Autumn colors are caused by senescence.
Senescence is the life stage of a plant or plant part when its metabolism slows prior to dying.
Our lovely fall colors are caused by a deciduous tree’s inability to maintain chlorophyll levels within its leaves. Chlorophyll, being green and abundant most of the time, masks the other colors that are alway present within a leaf. Shorter days and cooler temperatures trigger the tree to form a layer of cork at the base of each leaf, blocking the flow of water and nutrients and interfering with the leaf’s ability to produce chlorophyll. Eventually, the other colors can shine through. The veins of a leaf are the last part to turn color because it is the last place nutrients were available.
Autumn leaf color and the final days of a flower’s life are examples of developmental senescence. Developmental senescence occurs at the cellular level in all life stages. The seed leaves of a bean plant experience senescence when they wither and fall off. The mature leaves of the same plant will also exhibit senescence when they die. Ultimately, the metabolism of the entire plant will slow to the point of death. In each case, developmental senescence is triggered from within the plant.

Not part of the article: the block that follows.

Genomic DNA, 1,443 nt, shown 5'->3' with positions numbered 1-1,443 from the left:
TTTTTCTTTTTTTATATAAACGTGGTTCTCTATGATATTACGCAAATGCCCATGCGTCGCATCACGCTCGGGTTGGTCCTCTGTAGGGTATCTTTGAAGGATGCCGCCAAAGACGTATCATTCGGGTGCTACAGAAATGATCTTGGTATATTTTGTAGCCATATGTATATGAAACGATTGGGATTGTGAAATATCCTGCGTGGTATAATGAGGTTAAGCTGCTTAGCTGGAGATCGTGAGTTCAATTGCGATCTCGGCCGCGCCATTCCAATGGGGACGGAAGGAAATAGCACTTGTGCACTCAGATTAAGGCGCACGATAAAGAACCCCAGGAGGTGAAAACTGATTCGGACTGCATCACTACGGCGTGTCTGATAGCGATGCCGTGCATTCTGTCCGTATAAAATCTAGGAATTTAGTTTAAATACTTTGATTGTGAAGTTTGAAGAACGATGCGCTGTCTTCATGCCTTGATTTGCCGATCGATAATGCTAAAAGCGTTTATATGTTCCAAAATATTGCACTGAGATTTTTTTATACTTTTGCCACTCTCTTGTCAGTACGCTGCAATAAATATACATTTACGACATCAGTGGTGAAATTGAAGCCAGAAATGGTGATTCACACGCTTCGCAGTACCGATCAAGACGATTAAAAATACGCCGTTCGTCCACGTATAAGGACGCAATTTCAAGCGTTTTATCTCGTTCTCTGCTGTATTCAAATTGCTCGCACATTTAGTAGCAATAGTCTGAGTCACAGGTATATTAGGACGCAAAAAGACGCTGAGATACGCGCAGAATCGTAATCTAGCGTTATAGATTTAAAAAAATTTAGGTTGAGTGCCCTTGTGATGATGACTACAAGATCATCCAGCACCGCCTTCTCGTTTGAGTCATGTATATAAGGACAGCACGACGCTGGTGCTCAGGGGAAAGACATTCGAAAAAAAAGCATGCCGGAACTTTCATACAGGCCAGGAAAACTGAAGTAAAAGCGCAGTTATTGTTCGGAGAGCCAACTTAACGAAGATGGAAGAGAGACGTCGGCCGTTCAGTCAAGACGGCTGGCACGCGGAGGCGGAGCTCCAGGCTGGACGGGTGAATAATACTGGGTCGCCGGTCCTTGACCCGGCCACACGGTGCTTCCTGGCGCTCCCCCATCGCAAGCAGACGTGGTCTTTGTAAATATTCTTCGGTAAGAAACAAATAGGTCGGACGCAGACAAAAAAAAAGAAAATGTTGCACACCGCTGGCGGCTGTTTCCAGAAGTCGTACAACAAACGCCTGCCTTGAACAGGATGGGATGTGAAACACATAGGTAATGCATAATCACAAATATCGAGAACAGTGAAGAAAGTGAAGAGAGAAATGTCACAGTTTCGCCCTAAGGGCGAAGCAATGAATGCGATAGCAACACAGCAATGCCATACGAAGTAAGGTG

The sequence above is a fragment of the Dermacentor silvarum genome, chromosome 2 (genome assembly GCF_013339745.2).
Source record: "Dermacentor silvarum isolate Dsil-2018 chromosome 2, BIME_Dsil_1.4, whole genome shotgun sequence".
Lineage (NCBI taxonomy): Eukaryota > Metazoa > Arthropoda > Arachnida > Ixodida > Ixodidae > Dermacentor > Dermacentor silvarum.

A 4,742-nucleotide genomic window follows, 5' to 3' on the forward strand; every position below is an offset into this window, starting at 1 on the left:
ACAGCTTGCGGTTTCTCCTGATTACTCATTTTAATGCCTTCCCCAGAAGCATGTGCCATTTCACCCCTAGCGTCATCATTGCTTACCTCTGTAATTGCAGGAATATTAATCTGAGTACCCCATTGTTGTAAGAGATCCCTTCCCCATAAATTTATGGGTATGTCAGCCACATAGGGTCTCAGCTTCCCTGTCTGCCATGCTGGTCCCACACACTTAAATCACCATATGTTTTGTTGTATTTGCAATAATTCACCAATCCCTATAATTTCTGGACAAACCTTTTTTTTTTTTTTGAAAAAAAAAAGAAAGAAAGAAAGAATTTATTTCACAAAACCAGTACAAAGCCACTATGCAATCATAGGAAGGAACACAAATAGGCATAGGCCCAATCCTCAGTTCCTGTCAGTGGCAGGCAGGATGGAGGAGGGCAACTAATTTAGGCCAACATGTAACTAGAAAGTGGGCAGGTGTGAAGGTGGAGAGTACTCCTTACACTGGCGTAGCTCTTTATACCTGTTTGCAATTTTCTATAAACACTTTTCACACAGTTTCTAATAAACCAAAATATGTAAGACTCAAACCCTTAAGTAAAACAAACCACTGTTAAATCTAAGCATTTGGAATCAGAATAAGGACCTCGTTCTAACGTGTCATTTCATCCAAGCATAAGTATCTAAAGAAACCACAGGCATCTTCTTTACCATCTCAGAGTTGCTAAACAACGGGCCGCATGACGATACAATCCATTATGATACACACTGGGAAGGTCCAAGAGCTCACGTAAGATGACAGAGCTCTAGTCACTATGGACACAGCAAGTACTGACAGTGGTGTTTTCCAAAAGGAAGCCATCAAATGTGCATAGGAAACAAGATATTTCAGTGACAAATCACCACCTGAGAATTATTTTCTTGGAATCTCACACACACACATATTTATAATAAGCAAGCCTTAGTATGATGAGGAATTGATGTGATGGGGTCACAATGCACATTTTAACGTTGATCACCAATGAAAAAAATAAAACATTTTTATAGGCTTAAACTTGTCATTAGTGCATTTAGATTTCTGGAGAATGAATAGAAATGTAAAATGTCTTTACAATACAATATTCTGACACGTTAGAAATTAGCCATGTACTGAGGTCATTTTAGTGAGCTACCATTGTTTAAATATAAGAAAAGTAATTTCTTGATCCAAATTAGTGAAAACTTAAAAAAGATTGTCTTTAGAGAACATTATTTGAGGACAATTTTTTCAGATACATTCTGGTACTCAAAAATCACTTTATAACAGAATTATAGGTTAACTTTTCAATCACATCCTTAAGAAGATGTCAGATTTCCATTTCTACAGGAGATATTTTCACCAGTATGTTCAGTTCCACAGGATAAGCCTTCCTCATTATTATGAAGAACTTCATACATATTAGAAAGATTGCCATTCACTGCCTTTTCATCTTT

Sometimes senescence is not developmental. It can also be induced for laboratory research, or as a result of injury or stress. Water stress can trigger senescence. A large plant with many leaves may be unable to maintain its canopy in a drought. Rather than risk death, it absorbs water and nutrients from outer leaves and then seals them off from the food supply, allowing them to fall away. Sunburn can also cause senescence. As an under-hydrated leaf receives direct sunlight, the cells most damaged slow their metabolism and relinquish their water and nutrients to the surrounding cells.
As seasons change and plants age, you will see many examples of senescence, but the colors of autumn are my favorite!
I hope this information inspires you to grow more of your own food. You can ask your garden questions on my Home page.